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new developments in the russia investigation today.ccor the former attorney back in august that his client was going to be indicted. manafort and his associate rick gates are due in federal court less than an hour from now. also today, former trump aide carter page appears before the house intelligence committee. the nomination of sam clovis will not be the department of agriculture's chief scientist after withdrawing his name in a letter to the president this morning. questions had also been raised about his qualifications. i want to bring in the washington correspondent for "the new york times" and an msnbc contributor. mccabe koppens is a staff writer at the atlanta. you've written about george papadopoulos who pleaded guilty in the russia probe.
now you have sam clovis withdrawing. although he says he's going to keep his job right, in the government. help us put this development with clovi into context. >> you may recall when special counsel mueller put out the charges against manafort and his partner and also revealed that george papadopoulos had pled guilty to lying to him about his conversations with russians as a trump foreign policy adviser, in the information filed with -- in court about papadopoulos there were all these references to senior campaign officials, campaign supervisors, to whom he was returning and saying, hey, i've been talking to this professor who seems to have ties to russia. we've been talking about setting up a meeting between putin and trump if we can make that happen. they seem to have e-mails about hillary clinton and dirt on her. and he was being encouraged to keep going and to keep pursuing
this dialogue. we think that sam clovis was one of those senior campaign officials who was overseeing papadopoulos and was encouraging him to keep going. and so the fact that he's now apparently testified before a grand jury and talking to mueller would suggest that mueller's pursuing a line of inquiry of, well, how far up did the knowledge that the russians had these e-mails and were offering to cooperate with the campaign go, and had he gone before the senate for an otherwise seemingly unrelated confirmation hearing about whether or not he was qualified to be a top scientist at the usda despite not being a scientist, you could be sure that democrats would have ruthlessly pursued that line of questioning as well. and so by withdrawing at least he stays out of the public light as the attention is now focusing on him. >> mcday, the court filings against manafort and gates really indicate this is a new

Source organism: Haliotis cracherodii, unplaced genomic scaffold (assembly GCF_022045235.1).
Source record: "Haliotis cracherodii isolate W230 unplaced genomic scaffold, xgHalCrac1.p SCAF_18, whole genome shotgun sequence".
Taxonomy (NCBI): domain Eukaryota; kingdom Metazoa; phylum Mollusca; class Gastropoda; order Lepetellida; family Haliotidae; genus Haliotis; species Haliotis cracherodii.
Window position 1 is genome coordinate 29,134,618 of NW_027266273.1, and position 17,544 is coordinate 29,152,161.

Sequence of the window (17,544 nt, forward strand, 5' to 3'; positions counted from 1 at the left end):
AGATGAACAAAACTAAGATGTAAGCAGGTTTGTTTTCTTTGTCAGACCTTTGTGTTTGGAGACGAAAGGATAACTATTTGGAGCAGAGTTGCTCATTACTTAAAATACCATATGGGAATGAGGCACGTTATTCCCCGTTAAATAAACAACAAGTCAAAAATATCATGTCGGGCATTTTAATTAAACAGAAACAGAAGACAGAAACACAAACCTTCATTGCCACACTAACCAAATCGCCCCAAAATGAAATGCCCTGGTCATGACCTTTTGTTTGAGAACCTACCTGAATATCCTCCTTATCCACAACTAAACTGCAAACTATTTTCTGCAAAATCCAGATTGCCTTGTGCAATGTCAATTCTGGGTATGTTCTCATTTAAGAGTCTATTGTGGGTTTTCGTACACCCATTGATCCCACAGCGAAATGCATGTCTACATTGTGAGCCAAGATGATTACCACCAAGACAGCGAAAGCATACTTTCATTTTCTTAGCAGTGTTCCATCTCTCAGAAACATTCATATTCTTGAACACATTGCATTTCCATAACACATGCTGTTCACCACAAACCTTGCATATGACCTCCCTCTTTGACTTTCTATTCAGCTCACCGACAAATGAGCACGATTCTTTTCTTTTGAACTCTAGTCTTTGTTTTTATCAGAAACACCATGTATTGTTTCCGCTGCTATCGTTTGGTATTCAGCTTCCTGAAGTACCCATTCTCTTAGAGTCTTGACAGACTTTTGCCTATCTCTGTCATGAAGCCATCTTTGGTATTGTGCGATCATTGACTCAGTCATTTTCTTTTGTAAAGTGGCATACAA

phase of this probe. there's a story in "times" magazine that read, worst of all for the president, the filings paint a broad and damning pit under of where the probe may be heading, a process over which trump has no control. now we've seen the iceberg, says a republican operative. the question is what's below the water line. so from what we know at this point where's mueller going? what's he looking for next? >> yeah, well, that's the million dollar question everyone wants to know. you're right, the filing does suggest this is only the beginning of what could be a very lengthy probe. we also know that, you know, there's been reporting over the last several months about the various people that he's brought in for questioning, the various avenues mueller's been purpursu. it suggests it could be a lot of different directions. the thing about a special counsel is once the investigation begins, the tentacles can really reach into all kinds of unexpected areas.
while russia is obviously the central focus, if the special counsel learns about crimes that were committed in related matters, he can pursue that too. i've been talking to people in the president's orbit for months about this. they will tell you one of the things that kind of makes the president so worried about this is he has a vast orbit of aides and advisers and lieutenants both in the political sphere and the business sphere who have always kind of operated on an eat what you kill basis, which means that a lot of them have been operating possibly on a freelance basis and doing things that may or may not have crossed legal or ethical lines. and the president is worried about what could be unearthed in this investigation and how it will reflect on him. >> but he is denying all of that. charlie, the president's not happy about the leaks out of the white house that paint him as anywhere from angry to losing it and yesterday he phoned add